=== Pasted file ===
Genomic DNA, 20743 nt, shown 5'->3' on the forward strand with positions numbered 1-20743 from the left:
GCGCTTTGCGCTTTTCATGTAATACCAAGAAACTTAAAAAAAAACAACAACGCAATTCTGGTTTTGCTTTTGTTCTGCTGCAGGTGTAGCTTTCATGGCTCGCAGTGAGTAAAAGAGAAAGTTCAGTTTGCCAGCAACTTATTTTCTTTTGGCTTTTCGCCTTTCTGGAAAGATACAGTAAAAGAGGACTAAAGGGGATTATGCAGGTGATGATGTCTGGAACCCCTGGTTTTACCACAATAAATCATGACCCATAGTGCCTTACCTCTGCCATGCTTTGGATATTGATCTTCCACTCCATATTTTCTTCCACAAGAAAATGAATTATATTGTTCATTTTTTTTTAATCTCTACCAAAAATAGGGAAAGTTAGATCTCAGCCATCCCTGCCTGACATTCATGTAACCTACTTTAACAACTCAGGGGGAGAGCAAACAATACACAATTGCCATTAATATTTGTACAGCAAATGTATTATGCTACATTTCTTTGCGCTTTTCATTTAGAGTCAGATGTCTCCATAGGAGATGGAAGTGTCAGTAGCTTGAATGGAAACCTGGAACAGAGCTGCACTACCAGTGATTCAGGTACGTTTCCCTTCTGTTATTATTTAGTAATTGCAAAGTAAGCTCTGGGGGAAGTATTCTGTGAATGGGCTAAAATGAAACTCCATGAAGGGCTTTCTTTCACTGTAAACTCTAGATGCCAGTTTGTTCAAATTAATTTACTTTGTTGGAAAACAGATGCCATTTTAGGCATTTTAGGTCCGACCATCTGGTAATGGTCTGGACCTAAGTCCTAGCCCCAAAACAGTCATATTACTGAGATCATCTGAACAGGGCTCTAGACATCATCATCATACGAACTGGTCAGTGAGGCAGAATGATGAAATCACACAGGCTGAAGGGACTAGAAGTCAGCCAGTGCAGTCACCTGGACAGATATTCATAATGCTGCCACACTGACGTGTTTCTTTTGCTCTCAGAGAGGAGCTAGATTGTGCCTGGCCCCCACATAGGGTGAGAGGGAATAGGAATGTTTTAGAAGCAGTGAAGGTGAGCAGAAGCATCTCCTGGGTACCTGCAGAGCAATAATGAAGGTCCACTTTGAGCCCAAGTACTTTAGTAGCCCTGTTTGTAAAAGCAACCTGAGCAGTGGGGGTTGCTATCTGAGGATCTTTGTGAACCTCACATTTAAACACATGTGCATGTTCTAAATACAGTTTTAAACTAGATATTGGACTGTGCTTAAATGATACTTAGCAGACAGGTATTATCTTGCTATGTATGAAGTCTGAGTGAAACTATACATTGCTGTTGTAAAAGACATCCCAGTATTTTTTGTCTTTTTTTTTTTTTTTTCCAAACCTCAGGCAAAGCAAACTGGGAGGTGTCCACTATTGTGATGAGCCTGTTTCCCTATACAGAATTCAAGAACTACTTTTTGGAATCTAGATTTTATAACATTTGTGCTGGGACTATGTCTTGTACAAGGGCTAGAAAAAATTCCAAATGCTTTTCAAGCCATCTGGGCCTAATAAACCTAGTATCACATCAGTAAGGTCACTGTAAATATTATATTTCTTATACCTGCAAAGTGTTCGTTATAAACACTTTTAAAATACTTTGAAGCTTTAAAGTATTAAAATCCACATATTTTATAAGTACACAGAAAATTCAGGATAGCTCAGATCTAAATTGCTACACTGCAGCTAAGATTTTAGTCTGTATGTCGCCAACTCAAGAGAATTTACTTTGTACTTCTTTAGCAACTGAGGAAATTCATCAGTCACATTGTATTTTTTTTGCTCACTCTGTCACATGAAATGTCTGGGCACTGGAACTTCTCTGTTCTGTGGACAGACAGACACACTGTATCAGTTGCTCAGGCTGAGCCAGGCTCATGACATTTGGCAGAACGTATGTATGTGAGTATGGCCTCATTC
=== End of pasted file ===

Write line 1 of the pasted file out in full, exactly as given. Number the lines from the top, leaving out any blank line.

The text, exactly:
Genomic DNA, 20743 nt, shown 5'->3' on the forward strand with positions numbered 1-20743 from the left: